What is Mental Healthcare Bill?

One of the provisions of the bill is to protect and restore property right of mentally ill persons, said Union Health Minister JP Nadda in the lower house.

By: Express Web Desk | New Delhi | Updated: March 28, 2017 8:12 am
Mental healthcare bill, Lok Sabha, Lok Sabha Mental health bill, Mental health bill passed, Mental Health bill Lok Sabha, Parliament mental health bill, Parliament news, Lok Sabha news, Indian Express, Indian Express news One of the prime features of the bill is that it seeks to proper health-care, treatment and rehabilitation of mentally ill persons “in a manner that does not intrude on their rights and dignity.” (File Photo)

The Parliament on Monday passed the ‘Mental Healthcare Bill’ in the Lok Sabha that decriminalises suicide attempt by mentally ill people and provides services for people with mental illness. One of the provisions of the bill is to protect and restore property right of mentally ill persons, said Union Health Minister JP Nadda in the lower house.

The bill said, “Notwithstanding anything contained in section 309 of the Indian Penal Code, any person who attempts to commit suicide shall be presumed, unless proved otherwise, to have severe stress and shall not be tried and punished under the said Code.” The bill was previously passed in the Rajya Sabha in August last year with 134 official amendments. One of the prime features of the bill is that it seeks to provide proper health-care, treatment and rehabilitation of mentally ill persons “in a manner that does not intrude on their rights and dignity.”

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Here are the provisions under the Mental Healthcare Bill:

1. Rights of persons with mental illness: This provision states that every person will have the right to access mental healthcare from services which are operated or funded by the government. It also includes good quality, easy and affordable access to services. It also provides for the right to equality of treatment, seeks to protect such persons from inhuman treatment, access to free legal services, their medical records, and the right to complain in the event of regarding deficiencies in provisions.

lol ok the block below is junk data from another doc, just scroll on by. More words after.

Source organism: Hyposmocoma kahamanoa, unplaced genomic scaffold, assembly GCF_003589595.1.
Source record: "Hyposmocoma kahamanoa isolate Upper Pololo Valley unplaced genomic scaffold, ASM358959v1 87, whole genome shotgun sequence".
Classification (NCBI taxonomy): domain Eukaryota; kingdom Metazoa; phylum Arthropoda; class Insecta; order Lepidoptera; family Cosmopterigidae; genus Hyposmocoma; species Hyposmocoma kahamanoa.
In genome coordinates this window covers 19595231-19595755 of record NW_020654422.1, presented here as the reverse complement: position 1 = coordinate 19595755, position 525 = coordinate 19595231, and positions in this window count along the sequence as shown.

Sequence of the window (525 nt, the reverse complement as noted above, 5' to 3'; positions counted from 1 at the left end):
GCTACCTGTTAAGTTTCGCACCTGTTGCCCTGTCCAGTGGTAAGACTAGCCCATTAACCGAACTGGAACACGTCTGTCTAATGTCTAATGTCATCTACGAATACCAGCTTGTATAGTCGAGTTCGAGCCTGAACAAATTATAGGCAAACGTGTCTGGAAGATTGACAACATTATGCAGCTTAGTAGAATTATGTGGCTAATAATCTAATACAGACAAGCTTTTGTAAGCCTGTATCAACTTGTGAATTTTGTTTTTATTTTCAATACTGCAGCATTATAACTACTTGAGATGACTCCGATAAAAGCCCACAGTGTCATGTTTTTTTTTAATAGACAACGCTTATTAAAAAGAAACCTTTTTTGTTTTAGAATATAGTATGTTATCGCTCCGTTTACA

2. Advance Directive: This provision empowers a mentally-ill person to have the right to make an advance directive that explains how she/he wants to be treated for the requisite illness and who her/his nominated representative shall be. This directive has to be vetted by a medical practitioner.

3. Mental Health Establishments: This provision states that every mental health establishment has to be registered with the respective Central or State Mental Health Authority. For registration, the concerned establishment needs to fulfill different criteria as mentioned in the Bill.

4. The bill also outlines the procedure and process for admission, treatment and subsequent discharge of mentally ill persons.

5. Mental Health Review Commission and Board: This is a quasi-judicial body responsible for reviewing procedure for making advance directives. It will also advise the government on the protection of mentally ill persons’ rights. It further states that the body in agreement with the state governments constitute Mental Health Review Boards in states’ districts.

6. Decriminalising suicide and prohibiting electro-convulsive therapy: The most notable of all is this provision effectively decriminalises suicide attempt under the Indian Penal Code by mentally ill persons by making it non-punishable. Electro-convulsive therapy, which is allowed only with the use of anaesthesia, is however out of bounds for minors.

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